Unhealed Complications of doctors

A tale of bad governance

A nationwide medical entry test was held by the relevant authorities the previous Sunday i.e 13th November, and an overwhelming number of aspirants took the test. Some candidates would have appeared just to quench their parents’ thirst for the ‘prestigious’ occupation while a very few, barely a cent percent, by their own will and passion to become doctors. This is not an alarming concern; rather the provoking issue is the inept governance, which I will discuss in the succeeding paragraphs that will grow its sour fruits in a few years time to follow.

A staggering number of 46,232 candidates took the medical entry test in Khyber Pakhtunkhawa (KPK), some more than 80,000 in Punjab and so forth. Seats on the other hand are very limited with near 1500 in public sector medical colleges in K.P.K and approximately 3000 for Punjab. These statistics are to give you a clue about the ever-soaring number of doctors that graduate every year. Albeit the patient to doctor ratio is relatively high in the region, the government job vacancies for the graduated doctors is intensively low. To add to the miseries of the graduated doctors, government announces either an inauguration of a private medical college every now and then, or an increment in the seats of MBBS or BDS, which further adds fuel to the fire. Though this step of inauguration of new medical colleges subscribes to the wishes of the general public, the far reaching impacts of unemployment that has to follow is never kept in notice, either due to the lack of vision or to get the popular support for the vote bank, which is heinously unethical. There is a substantial disparity between the number of doctors produced per annum and the jobs available for them, which marks an inevitable vicious cycle.

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This maladministration has severe repercussions. First and the foremost is the prevailing trend of Pakistan’s newly graduated doctors fleeing the country in an anticipation of a better future vis-à-vis a job and a handsome pay. Keeping in perspective various insecurities rooted from the bad governance, hundreds of young talented doctors despite of paying back to the mother-country, depart at the climax. Departure of such capable and refined lot has manifestations to intensify not only the prevailing health issues, but also the lack of faith in the government and its institutions.

Second in the never ending list of such snags is the strategic shift in the nature for which doctors are produced in the country versus a few decades ago. Previously, about some decades ago, when this occupation was actually worth the hype, was when doctors graduated to cure the miseries of the nation. The prevailing circumstances are the otherwise as the doctors are a product of a business. With the massive number of private medical colleges inaugurated, state is manoeuvring this sacred task of producing doctors into a business. The same doctors charge loads of money when themselves at helm. Well aware of the fact that job opportunities are egregiously limited for the doctors, the state values the business-nature of this affair more.

The leadership, under the ambit of the law, should take radical steps to rejuvenate this sacred occupation as a symbol of merit and value. Enchanting incentives for the doctors should be made prevalent to attenuate the complication of the foreign occupation.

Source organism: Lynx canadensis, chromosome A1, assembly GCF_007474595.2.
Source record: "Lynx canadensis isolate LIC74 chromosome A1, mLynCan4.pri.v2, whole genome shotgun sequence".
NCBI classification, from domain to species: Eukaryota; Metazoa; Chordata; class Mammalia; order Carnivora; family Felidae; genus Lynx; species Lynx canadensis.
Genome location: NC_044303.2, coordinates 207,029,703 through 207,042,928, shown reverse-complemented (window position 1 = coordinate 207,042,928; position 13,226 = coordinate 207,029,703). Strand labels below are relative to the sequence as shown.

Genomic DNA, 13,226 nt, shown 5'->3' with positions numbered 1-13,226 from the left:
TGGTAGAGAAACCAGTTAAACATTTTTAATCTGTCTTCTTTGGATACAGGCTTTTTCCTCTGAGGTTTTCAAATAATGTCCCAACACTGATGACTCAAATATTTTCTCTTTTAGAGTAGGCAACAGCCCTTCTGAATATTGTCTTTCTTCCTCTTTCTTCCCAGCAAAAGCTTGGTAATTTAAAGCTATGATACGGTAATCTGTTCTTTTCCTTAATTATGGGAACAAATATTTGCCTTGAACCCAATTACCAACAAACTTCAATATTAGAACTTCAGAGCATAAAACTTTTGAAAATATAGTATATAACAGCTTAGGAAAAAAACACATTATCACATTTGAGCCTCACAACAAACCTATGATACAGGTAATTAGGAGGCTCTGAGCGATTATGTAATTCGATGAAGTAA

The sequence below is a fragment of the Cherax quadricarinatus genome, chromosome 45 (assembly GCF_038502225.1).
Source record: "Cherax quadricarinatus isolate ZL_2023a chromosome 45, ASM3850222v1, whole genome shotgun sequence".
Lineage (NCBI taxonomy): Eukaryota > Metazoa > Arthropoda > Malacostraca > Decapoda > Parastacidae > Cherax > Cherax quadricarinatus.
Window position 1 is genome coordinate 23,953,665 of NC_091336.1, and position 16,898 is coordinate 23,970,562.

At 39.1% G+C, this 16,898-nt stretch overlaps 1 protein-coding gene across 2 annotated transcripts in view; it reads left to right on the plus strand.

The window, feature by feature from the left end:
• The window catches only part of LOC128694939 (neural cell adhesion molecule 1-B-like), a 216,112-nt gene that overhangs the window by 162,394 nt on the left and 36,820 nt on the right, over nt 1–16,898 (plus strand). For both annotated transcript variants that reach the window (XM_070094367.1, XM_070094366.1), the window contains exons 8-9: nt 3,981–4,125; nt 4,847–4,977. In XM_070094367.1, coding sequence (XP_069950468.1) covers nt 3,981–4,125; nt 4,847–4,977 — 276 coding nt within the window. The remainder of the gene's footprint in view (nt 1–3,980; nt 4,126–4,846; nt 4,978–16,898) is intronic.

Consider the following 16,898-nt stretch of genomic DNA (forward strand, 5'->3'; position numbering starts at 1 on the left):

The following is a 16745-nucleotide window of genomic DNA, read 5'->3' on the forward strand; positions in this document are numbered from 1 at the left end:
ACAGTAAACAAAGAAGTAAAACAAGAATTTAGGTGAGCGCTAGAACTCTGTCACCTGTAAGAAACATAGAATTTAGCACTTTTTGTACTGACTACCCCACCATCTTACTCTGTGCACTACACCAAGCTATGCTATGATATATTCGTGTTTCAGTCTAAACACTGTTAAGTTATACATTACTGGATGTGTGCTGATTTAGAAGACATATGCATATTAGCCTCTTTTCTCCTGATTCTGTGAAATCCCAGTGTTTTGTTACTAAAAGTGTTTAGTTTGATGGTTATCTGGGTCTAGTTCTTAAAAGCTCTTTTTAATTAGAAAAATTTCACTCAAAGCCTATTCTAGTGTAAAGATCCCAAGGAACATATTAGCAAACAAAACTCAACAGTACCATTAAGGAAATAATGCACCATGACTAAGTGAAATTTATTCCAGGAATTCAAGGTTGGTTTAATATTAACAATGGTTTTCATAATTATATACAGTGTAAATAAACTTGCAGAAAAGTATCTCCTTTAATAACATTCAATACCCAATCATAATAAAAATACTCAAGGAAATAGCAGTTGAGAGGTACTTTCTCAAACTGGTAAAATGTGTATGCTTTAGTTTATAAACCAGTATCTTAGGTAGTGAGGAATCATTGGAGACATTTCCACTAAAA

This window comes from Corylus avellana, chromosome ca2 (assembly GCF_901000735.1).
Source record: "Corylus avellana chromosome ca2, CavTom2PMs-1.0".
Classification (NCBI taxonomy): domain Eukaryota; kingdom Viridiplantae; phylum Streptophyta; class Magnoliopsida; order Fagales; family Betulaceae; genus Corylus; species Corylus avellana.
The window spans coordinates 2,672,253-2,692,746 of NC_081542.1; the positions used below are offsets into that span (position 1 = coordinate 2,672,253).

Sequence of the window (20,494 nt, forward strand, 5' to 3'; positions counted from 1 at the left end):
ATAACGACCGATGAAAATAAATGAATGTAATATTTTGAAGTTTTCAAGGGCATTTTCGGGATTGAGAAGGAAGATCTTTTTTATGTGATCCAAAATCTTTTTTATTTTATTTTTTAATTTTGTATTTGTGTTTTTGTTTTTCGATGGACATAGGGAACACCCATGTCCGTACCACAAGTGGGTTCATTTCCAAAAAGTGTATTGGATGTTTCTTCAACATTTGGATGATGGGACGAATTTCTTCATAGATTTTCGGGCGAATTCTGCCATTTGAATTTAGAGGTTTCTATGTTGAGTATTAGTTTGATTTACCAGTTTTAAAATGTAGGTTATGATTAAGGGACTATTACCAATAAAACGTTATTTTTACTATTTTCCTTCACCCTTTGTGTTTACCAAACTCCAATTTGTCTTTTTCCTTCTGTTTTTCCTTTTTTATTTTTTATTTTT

Third, last in the list but not the least, implication is the switching of profession, which is the least noted. After years of blood and sweat and sleepless nights spent to one day cure the diseased, the last thing a doctor would want to confront is the switching of the profession for the sake of solely to make the ends meet. There are an appreciable number of such precedents. With more than 140 active medical colleges producing doctors, and their unplanned future by the state, this is a bound-to-happen event.

With the yearly-usual event of bulking the fees of the private medical colleges as well as the self-finance, the stake holders are worsening the crisis. This makes this degree more a purchase and less a token of meritocracy. Hence, already surrounded by the wealth, these students become doctors for the title and prestige. Class-conflict and monopoly of the money prevails, justice for merit dies.

The government of Pakistan in general, and of the provinces in particular, needs to underscore this emergency. Issuing health cards and announcing free health policies would not cater all the health related issues. Losing a colossal proportion of self-made talent is the worse possible happening for a developing state to undergo, the aftermath of which is horrible. The leadership, under the ambit of the law, should take radical steps to rejuvenate this sacred occupation as a symbol of merit and value. Enchanting incentives for the doctors should be made prevalent to attenuate the complication of the foreign occupation. In this weak phase of our history, where our country is already trouble-stricken, Pakistan can not afford this predicament. To stay aloof of these health departments’ aggravations, the concerned governing bodies should identify all the maladies and workout remedies.

Asad Marwat
Asad Marwat
The author is a freelance writer and holds interest in the international politics concerning Pakistan, and can be reached at [email protected]


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